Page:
Aside from the casting of Donlevy as Quatermass, Guest’s second major change away from the serial is the conclusion, spectacularly set at Westminster Abbey. In the serial, Quatermass is able to remind Victor of his last, lingering vestiges of humanity, and in order to save the planet, he kills himself. But in the film version, Victor has become completely alien and Quatermass electrocutes him to death with the help of a conveniently placed television crew. This change makes The Quatermass Xperiment less of a human story and more of a monster movie, but the concept of a transformed astronaut was obviously horrifying enough to inspire a number of similar films in the late ‘50s and early ‘60s.

This isn’t the only reason why it’s considered a minor classic. Val Guest keeps the pace moving at a brisk clip and despite the occasional moments of scientific exposition, there is a steady sense of suspense, even claustrophobia, to the proceedings. The film is an almost equal blend of horror, science fiction, and murder mystery; Scotland Yard even gets involved because they think that Victor may have murdered the two missing astronauts. The Quatermass Xperiment also has a decidedly bleak note thanks to Quatermass himself, who exploits Victor and, at the film’s conclusion, is determined to start his experiments all over again.

The Quatermass Xperiment comes highly recommended and anyone who enjoys a blend of sci-fi and horror will definitely want to seek it out. Pick it up on Blu-ray and I promise you’ll be able to get past Donlevy’s heavy-handedness and, if this is your first exposure to Quatermass, you might even enjoy him. The film boasts plenty of delights, including some enjoyable effects, wonderful atmosphere, and a particularly fantastic score from Hammer’s regular composer, James Bernard, which would set the stage for the rest of their sci-fi films.

Thursday, January 28, 2016


Terence Fisher, 1953
Starring: Stephen Murray, Barbara Payton, James Hayter, John Van Eyssen

“I didn’t ask to be born so I have the right to die.”

In a small, English village, childhood friends Bill and Robin grow into determined scientists and develop an experimental device that can duplicate matter. The genius of the pair, Bill, is in love with another of their childhood friends, the beautiful Lena, but Lena prefers Robin. When Lena and Robin marry, after the pair announce their scientific success, the forlorn Bill becomes determined to alter the Reproducer machine so that it can replicate living beings. With Lena’s reluctant help, he makes a twin, who he names Helen, and hopes she will love him. But something about Helen is not quite right…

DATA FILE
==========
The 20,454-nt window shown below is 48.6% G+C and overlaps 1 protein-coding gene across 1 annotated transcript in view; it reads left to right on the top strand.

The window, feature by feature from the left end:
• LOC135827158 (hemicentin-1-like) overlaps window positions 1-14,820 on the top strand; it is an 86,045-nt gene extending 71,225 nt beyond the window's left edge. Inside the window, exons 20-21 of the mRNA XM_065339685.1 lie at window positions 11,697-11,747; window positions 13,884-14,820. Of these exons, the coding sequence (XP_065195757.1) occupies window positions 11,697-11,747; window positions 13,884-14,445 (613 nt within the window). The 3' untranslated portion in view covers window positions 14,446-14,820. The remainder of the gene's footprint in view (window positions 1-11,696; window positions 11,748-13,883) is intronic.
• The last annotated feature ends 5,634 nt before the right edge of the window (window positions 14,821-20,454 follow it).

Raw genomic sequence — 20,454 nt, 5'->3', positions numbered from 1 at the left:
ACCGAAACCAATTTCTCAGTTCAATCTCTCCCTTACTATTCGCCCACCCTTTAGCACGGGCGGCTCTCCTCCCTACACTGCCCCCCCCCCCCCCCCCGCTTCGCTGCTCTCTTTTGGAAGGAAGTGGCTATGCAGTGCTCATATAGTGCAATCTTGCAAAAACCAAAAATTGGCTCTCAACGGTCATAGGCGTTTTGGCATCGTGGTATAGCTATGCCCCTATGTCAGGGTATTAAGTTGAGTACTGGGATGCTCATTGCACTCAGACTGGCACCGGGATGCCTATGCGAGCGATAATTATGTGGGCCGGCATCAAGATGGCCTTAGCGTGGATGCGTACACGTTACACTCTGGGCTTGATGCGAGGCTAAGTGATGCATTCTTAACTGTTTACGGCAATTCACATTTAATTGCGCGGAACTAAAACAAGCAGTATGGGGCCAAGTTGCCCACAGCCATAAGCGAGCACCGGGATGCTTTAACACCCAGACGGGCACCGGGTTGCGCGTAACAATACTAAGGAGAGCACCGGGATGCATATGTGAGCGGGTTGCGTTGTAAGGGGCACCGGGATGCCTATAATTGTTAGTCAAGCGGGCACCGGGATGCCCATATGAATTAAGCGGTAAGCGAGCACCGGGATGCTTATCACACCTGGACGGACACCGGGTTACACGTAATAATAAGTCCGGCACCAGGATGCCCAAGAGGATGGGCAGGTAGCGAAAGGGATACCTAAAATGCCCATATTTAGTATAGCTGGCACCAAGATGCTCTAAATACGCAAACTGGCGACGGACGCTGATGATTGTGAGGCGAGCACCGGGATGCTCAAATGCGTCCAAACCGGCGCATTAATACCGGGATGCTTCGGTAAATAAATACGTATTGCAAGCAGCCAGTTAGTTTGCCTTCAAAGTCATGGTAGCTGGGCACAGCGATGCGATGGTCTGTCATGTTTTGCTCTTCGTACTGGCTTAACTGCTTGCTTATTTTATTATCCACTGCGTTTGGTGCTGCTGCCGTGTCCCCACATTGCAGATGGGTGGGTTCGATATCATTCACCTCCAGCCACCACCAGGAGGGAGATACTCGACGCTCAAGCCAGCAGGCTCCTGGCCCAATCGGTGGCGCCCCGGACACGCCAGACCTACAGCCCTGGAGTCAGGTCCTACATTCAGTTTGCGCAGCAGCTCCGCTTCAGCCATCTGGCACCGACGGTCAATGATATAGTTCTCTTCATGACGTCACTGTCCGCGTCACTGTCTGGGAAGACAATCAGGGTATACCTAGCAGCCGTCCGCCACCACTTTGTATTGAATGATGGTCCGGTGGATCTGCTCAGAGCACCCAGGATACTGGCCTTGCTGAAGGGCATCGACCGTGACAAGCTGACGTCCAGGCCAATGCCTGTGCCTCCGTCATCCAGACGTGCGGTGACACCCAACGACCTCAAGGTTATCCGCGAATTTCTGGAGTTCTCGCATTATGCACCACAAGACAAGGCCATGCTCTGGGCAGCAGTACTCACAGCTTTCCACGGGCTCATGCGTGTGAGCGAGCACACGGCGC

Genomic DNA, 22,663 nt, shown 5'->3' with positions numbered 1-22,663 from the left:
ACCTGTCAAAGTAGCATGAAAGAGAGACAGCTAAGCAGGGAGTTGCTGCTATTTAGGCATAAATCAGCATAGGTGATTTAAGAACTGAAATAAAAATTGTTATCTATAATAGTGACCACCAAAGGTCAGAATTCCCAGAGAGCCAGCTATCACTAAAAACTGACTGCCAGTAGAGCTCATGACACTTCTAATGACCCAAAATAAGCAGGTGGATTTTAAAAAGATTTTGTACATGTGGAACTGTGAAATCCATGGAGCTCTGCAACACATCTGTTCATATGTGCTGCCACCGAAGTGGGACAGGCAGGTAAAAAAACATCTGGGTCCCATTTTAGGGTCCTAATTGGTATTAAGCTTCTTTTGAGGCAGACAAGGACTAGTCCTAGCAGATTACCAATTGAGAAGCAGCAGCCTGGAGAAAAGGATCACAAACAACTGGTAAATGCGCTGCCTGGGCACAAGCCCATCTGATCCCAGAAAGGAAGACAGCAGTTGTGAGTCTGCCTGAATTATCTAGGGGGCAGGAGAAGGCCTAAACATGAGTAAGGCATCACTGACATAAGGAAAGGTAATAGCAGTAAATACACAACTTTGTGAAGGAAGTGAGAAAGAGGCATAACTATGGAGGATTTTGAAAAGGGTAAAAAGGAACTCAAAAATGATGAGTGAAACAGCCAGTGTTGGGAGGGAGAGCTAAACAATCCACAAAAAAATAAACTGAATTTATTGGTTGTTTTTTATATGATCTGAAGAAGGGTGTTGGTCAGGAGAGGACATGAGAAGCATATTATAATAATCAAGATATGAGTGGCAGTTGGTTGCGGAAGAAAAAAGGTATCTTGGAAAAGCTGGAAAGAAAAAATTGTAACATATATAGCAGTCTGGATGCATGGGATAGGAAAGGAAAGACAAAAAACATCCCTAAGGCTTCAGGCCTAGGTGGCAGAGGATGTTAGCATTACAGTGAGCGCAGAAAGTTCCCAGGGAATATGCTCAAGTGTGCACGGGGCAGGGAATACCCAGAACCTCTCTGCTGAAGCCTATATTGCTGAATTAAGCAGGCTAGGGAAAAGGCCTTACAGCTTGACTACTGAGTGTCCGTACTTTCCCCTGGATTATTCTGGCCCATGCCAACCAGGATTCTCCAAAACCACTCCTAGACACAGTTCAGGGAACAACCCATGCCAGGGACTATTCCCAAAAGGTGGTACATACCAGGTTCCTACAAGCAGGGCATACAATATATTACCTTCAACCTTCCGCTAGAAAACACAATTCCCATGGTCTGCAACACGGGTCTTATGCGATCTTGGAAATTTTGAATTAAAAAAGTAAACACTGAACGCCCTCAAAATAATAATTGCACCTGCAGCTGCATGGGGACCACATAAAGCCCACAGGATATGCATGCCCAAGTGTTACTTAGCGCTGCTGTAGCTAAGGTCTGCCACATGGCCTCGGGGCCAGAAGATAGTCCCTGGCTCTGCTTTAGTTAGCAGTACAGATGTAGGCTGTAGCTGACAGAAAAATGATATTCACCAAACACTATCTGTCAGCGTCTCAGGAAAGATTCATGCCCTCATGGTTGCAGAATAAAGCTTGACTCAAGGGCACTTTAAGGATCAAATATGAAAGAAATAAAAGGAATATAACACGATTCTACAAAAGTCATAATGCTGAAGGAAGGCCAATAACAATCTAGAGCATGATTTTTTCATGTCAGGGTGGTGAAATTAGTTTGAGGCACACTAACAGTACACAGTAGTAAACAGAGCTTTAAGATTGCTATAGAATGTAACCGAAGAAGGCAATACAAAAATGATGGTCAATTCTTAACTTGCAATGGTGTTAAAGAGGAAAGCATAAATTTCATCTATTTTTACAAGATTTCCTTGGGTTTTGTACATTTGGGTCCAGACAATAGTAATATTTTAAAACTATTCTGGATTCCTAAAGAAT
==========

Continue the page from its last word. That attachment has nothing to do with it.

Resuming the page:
Hammer’s first sci-fi film might not quite belong in my British horror series, but Four Sided Triangle is a key early piece of the puzzle and marks their transition from a studio who produced primarily adventure and suspense films to one of the world’s biggest horror studios. Based on a novel by William F. Temple, there is also much to connect the film with Hammer’s first big hit, The Curse of Frankenstein, far more than just the presence of Hammer’s chief director, Terence Fisher. It also has a lot in common with Hammer’s most important sci-fi series, the Quatermass trilogy that would soon follow. For one thing, Four Sided Triangle has little in the way of special effects but much in the way of dialogue.

The style of Four Sided Triangle — basically a black and white radio drama captured on film — might seem unfamiliar to fans of Hammer’s Gothic horror, but it fits in perfectly with their other sci-fi films from the period like The Quatermass Xperiment (1955), X the Unknown (1956), and Quatermass 2 (1957). The laboratory sets are charming and it’s easy to see how Fisher — who unusually cowrote this film in addition to directing it — further developed much of Four Sided Triangle for his early Frankenstein films. But while the Quatermass films place an equal emphasis on science and horror, Four Sided Triangle is far more concerned with melodrama and human tragedy than it is with the legitimate workings of science.